It's a bizarre scenario in its own way, but it has room for a much more realistic mixture of tactics and strategies than this silly "mano a mano in deep space" thing. But remember: you can only stick to what we know exists; no farcical invention of huge orbital defense grids that were never seen anywhere in the show with the flimsy excuse that we can't absolutely disprove their existence.
Gothmog: If you have problems with those that think that it would be, then perhaps you need to debate one of those who holds that position, if they are foolish enough to agree to do so (and given some of their positions and arguments, there may be some willing to do it).
You're not thinking of backing out, are you? We agreed to debate, and we should make an honest effort to find a common ground to do so.
Gothmog: I am quite familiar with military considerations, having spent a substantial period of time in the military and having studied military history and theory faily extensively over the last 25+ years. Why would the Empire ever invade the UFP in the first place? The whole premise is artificial to begin with, and my purpose is best served by not introducing extraneous elements into the situation--hence the artificial boundaries.
There are lots of scenarios under which the Empire might want to invade the UFP. Don't try to evade, and don't start on one of these "I'm so knowledgeable, so don't question me" tangents either. Your artificial boundaries don't keep "extraneous elements" out of the situation; they keep virtually all semblance of realism out of the situation.
Gothmog: False analogy. Both of the vehicles involved are spaceships, unlike the dissimilar vehicles used in your example--they operate in the same environment and serve essentially the same purposes. Are you telling me that an ISD can't take a GCS in a neutral situation? That seems to be your argument here.
Wonderful. He's starting already, trying to twist my statements to make it seem as if I mean the exact opposite of what everyone knows I mean.
Don't be ridiculous. I am of the opinion that an ISD can obliterate a GCS in a straight-up gunfight, and I have always been of that opinion. My problem is with the sheer unrealism of your scenario, and the opportunities it allows for sophistry. A one-on-one battle is often used as an excuse for silly one-shot tricks, and it often degenerates into unfalsifiable technobabble versus unfalsifiable technobabble. I've seen this before.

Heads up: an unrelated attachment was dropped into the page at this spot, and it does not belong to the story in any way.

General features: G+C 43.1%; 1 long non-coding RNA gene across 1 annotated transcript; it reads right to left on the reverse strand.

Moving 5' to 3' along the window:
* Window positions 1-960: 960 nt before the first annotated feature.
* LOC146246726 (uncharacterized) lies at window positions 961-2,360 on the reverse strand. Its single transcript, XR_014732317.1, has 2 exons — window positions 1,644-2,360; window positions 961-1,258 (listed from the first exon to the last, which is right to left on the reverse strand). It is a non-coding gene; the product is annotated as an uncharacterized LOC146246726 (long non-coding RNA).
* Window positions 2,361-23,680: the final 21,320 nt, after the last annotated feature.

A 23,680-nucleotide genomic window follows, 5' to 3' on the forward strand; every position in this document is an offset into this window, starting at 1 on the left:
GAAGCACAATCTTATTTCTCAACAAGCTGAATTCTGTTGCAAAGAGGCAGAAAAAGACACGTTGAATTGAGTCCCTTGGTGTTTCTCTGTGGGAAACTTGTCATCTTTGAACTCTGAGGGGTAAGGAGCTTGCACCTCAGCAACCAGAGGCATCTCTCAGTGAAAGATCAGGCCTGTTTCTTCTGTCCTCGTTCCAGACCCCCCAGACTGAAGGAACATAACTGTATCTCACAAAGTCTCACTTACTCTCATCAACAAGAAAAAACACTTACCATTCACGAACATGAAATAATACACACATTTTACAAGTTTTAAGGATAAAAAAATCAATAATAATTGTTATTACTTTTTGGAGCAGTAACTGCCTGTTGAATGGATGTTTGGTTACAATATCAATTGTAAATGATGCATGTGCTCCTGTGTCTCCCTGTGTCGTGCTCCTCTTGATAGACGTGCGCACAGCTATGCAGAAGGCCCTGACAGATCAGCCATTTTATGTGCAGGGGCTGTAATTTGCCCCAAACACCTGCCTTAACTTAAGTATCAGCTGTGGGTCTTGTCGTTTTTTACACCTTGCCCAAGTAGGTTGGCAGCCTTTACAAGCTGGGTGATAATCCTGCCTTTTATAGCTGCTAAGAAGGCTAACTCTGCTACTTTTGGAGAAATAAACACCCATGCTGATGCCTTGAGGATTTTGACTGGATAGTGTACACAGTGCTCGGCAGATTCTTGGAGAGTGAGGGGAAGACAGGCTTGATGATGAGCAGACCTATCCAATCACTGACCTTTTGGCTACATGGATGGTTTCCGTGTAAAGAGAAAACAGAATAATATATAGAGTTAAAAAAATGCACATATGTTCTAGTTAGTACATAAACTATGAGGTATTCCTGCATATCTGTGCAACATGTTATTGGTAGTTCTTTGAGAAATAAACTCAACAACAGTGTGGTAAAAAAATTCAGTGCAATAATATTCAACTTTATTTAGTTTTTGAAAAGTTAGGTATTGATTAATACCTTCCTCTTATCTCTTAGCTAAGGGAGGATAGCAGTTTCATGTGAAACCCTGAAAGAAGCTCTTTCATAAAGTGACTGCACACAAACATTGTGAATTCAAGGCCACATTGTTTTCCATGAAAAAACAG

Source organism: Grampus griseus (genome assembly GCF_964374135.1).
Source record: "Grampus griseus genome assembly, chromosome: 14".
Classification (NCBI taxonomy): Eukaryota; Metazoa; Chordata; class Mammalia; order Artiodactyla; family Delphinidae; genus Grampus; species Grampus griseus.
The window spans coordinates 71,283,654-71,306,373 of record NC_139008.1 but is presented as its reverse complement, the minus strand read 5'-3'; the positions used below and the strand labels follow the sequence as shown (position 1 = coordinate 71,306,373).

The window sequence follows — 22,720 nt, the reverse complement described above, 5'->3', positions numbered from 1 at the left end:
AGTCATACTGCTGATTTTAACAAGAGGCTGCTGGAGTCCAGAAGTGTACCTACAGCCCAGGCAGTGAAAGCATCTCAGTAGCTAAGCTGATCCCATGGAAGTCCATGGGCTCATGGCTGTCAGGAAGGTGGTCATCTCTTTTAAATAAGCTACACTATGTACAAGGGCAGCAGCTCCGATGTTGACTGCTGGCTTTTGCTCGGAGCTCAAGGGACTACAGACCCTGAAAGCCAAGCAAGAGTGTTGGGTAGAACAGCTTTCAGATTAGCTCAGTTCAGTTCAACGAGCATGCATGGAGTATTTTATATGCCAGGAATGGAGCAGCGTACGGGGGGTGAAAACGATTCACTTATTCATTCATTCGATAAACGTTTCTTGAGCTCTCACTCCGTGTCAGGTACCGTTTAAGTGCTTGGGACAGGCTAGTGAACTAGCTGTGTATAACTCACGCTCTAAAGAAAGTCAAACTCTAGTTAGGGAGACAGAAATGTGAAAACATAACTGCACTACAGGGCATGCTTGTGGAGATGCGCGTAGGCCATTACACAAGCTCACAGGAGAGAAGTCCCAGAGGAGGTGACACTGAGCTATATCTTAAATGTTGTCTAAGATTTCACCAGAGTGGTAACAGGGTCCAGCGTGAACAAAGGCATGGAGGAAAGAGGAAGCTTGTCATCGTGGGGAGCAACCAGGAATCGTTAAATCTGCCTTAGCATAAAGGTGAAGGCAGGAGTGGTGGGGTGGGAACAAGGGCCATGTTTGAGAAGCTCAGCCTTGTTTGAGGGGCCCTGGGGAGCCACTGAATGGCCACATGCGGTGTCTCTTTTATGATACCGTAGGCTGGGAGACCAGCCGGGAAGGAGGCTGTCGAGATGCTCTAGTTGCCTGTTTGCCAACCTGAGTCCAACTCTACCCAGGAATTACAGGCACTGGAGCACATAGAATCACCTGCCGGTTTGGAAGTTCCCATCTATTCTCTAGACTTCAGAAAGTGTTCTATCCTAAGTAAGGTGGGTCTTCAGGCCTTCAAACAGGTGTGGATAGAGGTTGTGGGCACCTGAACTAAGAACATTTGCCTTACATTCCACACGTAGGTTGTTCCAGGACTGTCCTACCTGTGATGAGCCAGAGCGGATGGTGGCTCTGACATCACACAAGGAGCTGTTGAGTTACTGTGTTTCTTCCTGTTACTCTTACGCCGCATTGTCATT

Gothmog: I don't care about the "war," I already know the answer to that question. I don't even care about the battles, the outcome of those will be determined by the correlation of forces and the specifics of the tactical/operational situation, to a large degree--what I do care about is how a GCS would fare against an ISD in a neutral situation, ship to ship, no operational or strategic concerns.
Then it's either going to be technobabble versus technobabble, or a simple shields/guns comparison. Boring stuff, if you ask me. And I reiterate my concern about the debate degenerating into battling one-shot tricks.
Gothmog: And such a scenario still requires the removal of the key Imperial advantages, still representing an "unrealistic" situation, which you argue will not resolve anything (or, at least, what you wish to resolve), anyway. Give me a potential scenario to consider.
How about the one with Q from a few paragraphs ago? Is that more to your liking?
SW: novels, technical books (I assume you are talking about such things as the Cross-Section books and the Guides), films
ST: Movies, episodes, TMs, Encyclopedia, since there is a question of the ability to discern between applicable material (technical commentary) and background production material.
OK, we're starting to make a little headway. I think we're agreed on the sources and some of the other rules. It's just the scenario we have to work out. Right?
December 12, 2001:
Gothmog: Since I haven't shied away from it, you can't actually say much that has any validity. I have already stipulated that the Empire wins any war that they actually decide to fight with sufficient resources.
Yet you refuse to consider any scenario that remotely smacks of realism, even if I deliberately take the numerical advantage away! What does that say? What's wrong with the Q scenario?
Gothmog: And your motives aren't particularly well-hidden, since you can't even refrain from editorial commentary during the negotiation process. But then, I didn't really expect any different.